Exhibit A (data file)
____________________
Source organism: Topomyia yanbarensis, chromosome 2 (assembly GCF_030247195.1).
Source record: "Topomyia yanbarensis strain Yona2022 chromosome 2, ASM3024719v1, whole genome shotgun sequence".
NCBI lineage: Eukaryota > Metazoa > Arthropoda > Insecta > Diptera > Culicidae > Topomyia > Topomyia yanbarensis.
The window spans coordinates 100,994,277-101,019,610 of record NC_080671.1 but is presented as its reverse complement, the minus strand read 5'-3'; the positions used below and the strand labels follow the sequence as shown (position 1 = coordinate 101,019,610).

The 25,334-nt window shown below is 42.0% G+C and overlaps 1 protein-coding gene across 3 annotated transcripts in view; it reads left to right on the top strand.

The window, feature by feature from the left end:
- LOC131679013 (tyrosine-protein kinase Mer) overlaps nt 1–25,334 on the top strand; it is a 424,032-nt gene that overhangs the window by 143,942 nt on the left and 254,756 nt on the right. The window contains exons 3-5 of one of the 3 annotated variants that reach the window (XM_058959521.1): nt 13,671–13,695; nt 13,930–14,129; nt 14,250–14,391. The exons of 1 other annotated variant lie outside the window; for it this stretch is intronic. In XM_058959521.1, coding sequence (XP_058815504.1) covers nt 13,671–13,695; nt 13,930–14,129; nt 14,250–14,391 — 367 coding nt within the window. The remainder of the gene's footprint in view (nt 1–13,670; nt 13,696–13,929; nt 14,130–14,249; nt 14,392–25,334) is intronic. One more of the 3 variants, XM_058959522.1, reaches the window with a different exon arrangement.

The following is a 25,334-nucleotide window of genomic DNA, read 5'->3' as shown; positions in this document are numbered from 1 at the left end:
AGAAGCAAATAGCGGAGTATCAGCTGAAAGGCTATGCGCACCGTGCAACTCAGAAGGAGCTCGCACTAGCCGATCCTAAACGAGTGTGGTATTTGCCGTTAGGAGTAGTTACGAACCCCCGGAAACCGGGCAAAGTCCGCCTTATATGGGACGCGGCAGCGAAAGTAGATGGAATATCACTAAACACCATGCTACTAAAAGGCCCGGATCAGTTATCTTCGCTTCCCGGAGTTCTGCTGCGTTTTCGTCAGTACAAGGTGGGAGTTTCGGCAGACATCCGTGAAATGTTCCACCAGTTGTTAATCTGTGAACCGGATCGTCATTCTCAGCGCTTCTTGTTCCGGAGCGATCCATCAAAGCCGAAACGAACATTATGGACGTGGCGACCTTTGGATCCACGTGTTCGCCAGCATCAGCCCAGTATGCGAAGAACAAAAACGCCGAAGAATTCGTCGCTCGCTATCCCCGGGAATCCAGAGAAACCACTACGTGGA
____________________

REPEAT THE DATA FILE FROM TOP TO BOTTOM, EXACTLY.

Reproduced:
Source organism: Topomyia yanbarensis, chromosome 2 (assembly GCF_030247195.1).
Source record: "Topomyia yanbarensis strain Yona2022 chromosome 2, ASM3024719v1, whole genome shotgun sequence".
NCBI lineage: Eukaryota > Metazoa > Arthropoda > Insecta > Diptera > Culicidae > Topomyia > Topomyia yanbarensis.
The window spans coordinates 100,994,277-101,019,610 of record NC_080671.1 but is presented as its reverse complement, the minus strand read 5'-3'; the positions used below and the strand labels follow the sequence as shown (position 1 = coordinate 101,019,610).

The 25,334-nt window shown below is 42.0% G+C and overlaps 1 protein-coding gene across 3 annotated transcripts in view; it reads left to right on the top strand.

The window, feature by feature from the left end:
- LOC131679013 (tyrosine-protein kinase Mer) overlaps nt 1–25,334 on the top strand; it is a 424,032-nt gene that overhangs the window by 143,942 nt on the left and 254,756 nt on the right. The window contains exons 3-5 of one of the 3 annotated variants that reach the window (XM_058959521.1): nt 13,671–13,695; nt 13,930–14,129; nt 14,250–14,391. The exons of 1 other annotated variant lie outside the window; for it this stretch is intronic. In XM_058959521.1, coding sequence (XP_058815504.1) covers nt 13,671–13,695; nt 13,930–14,129; nt 14,250–14,391 — 367 coding nt within the window. The remainder of the gene's footprint in view (nt 1–13,670; nt 13,696–13,929; nt 14,130–14,249; nt 14,392–25,334) is intronic. One more of the 3 variants, XM_058959522.1, reaches the window with a different exon arrangement.

The following is a 25,334-nucleotide window of genomic DNA, read 5'->3' as shown; positions in this document are numbered from 1 at the left end:
AGAAGCAAATAGCGGAGTATCAGCTGAAAGGCTATGCGCACCGTGCAACTCAGAAGGAGCTCGCACTAGCCGATCCTAAACGAGTGTGGTATTTGCCGTTAGGAGTAGTTACGAACCCCCGGAAACCGGGCAAAGTCCGCCTTATATGGGACGCGGCAGCGAAAGTAGATGGAATATCACTAAACACCATGCTACTAAAAGGCCCGGATCAGTTATCTTCGCTTCCCGGAGTTCTGCTGCGTTTTCGTCAGTACAAGGTGGGAGTTTCGGCAGACATCCGTGAAATGTTCCACCAGTTGTTAATCTGTGAACCGGATCGTCATTCTCAGCGCTTCTTGTTCCGGAGCGATCCATCAAAGCCGAAACGAACATTATGGACGTGGCGACCTTTGGATCCACGTGTTCGCCAGCATCAGCCCAGTATGCGAAGAACAAAAACGCCGAAGAATTCGTCGCTCGCTATCCCCGGGAATCCAGAGAAACCACTACGTGGA